These peculiar metal contraptions adorn the back wall, holding the domestic longneck stouts on offer. Black Shield claims to be a Baltic porter/stout, but that’s rubbish. Both these brands are tropical all the way – and not very tasty to my palate, which expects something a little more from a stout than boozy warmth and saccharine sweetness.
Next Friday Burbrit, the first craft brewery in Myanmar, will be launching a London Porter and is guaranteed to be much tastier. This will be the first time Myanmar has had a domestically-produced porter for decades.
When the British first came to Burma, the soldiers of the Crown were each given a “porter ration” and the first industrial brewery was quick to brew dark beers after setting up shop in 1886. Unfortunately with independence and nationalisation so went the porter.
The total of my purchases, a dead simple addition equation, is methodically put through the calculator and written into the notebook. I pay and leave, mentioning once more that I’d really, really, really like some Bushmills.
I have been interviewed for a recent article in the Nikkei Asian Review. You can check it out here. I discuss the likely future for craft beer in Myanmar. Here’s to many more media appearances.
“Pineapple wine? Apple wine? Plum wine?” I ask, pointing to the array of bottles. A young boy scurries out from the gloom within the stall nodding. “What’s that one?” I ask, pointing to a bottle with more dust than usual, obscuring the writing and image on the label. The boy replies with a word I don’t understand. We go back and forth until realisation dawns: damson.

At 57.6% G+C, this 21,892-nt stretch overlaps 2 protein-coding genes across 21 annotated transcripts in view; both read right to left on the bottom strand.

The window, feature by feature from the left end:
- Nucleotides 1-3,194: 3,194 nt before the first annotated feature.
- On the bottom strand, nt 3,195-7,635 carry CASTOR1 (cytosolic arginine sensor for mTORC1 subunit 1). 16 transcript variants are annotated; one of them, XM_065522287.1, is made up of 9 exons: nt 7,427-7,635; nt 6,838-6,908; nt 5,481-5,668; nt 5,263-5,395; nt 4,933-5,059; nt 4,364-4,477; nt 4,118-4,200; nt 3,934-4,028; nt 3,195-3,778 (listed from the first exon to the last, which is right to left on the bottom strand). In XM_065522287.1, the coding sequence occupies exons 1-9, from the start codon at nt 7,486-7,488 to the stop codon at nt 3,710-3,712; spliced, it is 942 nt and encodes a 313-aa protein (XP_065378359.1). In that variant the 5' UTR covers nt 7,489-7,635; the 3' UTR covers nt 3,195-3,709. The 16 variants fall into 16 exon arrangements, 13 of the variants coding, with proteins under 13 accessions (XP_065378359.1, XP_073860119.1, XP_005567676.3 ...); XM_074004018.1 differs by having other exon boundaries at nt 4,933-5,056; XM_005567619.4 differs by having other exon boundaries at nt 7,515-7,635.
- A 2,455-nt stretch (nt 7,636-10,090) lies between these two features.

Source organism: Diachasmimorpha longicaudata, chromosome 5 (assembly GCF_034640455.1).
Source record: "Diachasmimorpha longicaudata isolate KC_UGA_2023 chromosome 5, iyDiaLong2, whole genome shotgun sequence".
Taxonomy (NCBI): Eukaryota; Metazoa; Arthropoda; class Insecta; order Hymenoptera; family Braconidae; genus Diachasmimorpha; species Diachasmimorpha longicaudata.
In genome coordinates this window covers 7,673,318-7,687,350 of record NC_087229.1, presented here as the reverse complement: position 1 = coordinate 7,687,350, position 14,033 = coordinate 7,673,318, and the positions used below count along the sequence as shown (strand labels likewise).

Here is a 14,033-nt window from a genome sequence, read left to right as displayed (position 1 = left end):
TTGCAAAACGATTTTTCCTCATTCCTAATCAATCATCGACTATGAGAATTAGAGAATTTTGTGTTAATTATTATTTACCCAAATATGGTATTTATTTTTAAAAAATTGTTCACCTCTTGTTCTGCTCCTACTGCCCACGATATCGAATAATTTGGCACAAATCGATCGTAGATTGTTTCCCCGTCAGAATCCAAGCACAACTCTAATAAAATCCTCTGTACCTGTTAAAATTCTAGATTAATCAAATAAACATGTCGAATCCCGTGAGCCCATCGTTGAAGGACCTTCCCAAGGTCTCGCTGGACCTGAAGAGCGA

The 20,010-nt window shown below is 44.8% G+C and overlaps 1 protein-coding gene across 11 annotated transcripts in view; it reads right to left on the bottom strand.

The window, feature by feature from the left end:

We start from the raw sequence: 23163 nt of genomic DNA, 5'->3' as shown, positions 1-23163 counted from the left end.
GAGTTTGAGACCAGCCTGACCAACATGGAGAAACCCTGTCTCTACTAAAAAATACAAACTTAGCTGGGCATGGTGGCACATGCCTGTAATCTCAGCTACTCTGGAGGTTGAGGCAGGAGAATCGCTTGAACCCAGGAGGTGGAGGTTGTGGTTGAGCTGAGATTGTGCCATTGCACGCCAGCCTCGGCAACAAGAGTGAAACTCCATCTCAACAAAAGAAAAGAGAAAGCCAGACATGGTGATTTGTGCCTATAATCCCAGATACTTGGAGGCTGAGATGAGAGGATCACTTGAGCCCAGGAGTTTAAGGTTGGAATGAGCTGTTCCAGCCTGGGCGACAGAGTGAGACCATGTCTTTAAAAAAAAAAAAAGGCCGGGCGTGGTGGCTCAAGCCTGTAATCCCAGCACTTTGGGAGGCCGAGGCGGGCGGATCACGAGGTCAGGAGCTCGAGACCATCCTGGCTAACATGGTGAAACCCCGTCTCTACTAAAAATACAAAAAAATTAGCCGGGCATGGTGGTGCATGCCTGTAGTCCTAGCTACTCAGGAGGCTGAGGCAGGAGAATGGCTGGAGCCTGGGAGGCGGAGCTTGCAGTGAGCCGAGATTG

“Do you know who makes this wine?” I ask. The boy doesn’t know.
“Where do you buy these from?” I ask. The boy doesn’t know.
“Is it a company or a family?” I ask. The boy stares at me.
“Is this all you have?” I ask. The boy hesitates, then ducks inside. He is gone twenty seconds. Yes, that’s all they have.
I ask Albert, my partner in wine business, which he would prefer. An enthusiastic drinker, he declares that they all sound wonderful.
“We’ll buy one of each.”
The boy calls out and is joined by another, older teenager, who looks around for something. He pulls out six gleaming white cardboard bottle bags, the kind ubiquitous in Australian and high-end Yangon bottleshops, and carefully puts each of the dusty, dirty, aged bottles into their own crisp, clean gift bag. As he does so, I go through the basics.
“Do you drink wine?” I ask. The boy does not.
“Do you drink beer?” I ask. The boy does not.
“How about cigarettes?” I ask. The boy thinks for a moment, and then says no.
A motorcycle splutters past. Then another. Kalaw’s rhythms are foreign to me, but it is a town of domestic migrants, of opportunity and of tourists. I can categorise it: and Albert and I at least fit in here, there is a role to play, unlike many other idiosyncratic villages and towns across the country, down potted roads and one-lane “highways”.
The sun descends. Cinnamon turns to peach.
We load the boot of the Kia up with our mysterious wine, pay and leave.